Date of Award
Master of Science
Department of Engineering Physics
Gary R. Huffines, PhD
Military base weather stations are required to issue lightning warnings to protect military equipment and personnel. The issuance of warnings is based on a 5 nautical mile (n mi) distance criterion. This criterion appears to have evolved over time as a balance between safety and mission impact. The goal of this thesis is to challenge the 5 n mi lightning warning criteria by quantifying the distance that CG lightning travels. A secondary goal is to examine the characteristics of the peak current of CG lightning strokes to determine if a relationship exists between peak current, the distance a stroke travels, and the altitude of the origin point of the lightning stroke. This study found 28.6% of lightning flashes traveled further than 5 n mi from the point of origin. The study used approximately 4 years of data and found that the spring and winter seasons had the highest seasonal frequencies of occurrence of distances greater than 5 n mi. Peak current analysis indicated that higher peak currents are associated with shorter distances that lightning strokes traveled and higher peak currents were found to be associated with strokes that originated at lower altitudes.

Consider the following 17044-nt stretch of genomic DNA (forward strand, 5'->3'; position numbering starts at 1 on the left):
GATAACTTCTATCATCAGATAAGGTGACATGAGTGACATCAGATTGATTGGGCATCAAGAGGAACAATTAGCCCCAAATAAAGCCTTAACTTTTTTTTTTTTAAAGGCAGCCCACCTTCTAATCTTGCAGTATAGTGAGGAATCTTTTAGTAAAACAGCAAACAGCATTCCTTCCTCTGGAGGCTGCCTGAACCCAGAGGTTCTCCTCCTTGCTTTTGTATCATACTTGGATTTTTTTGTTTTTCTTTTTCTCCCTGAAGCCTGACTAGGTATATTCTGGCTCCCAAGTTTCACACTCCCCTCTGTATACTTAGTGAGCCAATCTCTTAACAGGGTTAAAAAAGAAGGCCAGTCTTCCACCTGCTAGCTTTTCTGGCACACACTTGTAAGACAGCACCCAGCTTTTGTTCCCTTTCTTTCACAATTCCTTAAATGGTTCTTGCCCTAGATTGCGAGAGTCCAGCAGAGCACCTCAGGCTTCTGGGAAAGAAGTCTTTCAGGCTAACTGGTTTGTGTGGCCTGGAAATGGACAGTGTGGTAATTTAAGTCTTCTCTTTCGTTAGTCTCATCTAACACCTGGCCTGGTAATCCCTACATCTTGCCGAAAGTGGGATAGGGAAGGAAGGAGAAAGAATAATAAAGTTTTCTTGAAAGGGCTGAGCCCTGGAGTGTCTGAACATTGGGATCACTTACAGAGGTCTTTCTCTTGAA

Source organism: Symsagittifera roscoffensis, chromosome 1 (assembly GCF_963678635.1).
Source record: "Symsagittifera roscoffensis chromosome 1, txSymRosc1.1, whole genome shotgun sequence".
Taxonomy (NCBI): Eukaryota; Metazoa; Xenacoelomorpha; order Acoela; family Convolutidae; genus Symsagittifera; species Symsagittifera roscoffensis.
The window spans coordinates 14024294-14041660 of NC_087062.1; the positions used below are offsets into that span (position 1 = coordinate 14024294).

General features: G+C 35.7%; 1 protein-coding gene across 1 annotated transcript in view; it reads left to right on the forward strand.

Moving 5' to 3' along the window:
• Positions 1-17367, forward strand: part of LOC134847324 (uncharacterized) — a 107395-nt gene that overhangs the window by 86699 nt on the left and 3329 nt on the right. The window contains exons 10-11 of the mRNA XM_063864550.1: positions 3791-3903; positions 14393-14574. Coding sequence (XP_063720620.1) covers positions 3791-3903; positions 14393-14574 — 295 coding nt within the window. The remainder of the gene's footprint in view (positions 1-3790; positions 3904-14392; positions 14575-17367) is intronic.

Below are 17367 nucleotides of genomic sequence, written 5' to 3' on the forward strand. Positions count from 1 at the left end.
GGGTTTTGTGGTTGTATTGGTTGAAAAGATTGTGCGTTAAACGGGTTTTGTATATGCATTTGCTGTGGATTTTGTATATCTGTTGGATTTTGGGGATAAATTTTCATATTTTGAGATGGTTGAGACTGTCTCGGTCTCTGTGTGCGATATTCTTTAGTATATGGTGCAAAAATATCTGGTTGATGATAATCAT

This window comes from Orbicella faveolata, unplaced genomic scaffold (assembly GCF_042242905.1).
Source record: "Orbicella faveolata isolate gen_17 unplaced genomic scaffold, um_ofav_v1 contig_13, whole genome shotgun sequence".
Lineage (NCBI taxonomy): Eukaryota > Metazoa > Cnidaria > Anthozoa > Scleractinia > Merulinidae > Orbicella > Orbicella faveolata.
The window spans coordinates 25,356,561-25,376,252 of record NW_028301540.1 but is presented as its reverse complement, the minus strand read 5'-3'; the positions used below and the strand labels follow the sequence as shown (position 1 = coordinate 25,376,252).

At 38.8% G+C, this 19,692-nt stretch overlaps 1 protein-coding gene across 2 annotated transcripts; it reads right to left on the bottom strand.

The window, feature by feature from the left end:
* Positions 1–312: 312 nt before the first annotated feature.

DTIC Accession Number
Nelson, Lee A., "Synthesis of 3-Dimensional Lightning Data and Weather Radar Data to Determine the Distance that Naturally Occurring Lightning Travels from Thunderstorms" (2002). Theses and Dissertations. 4498.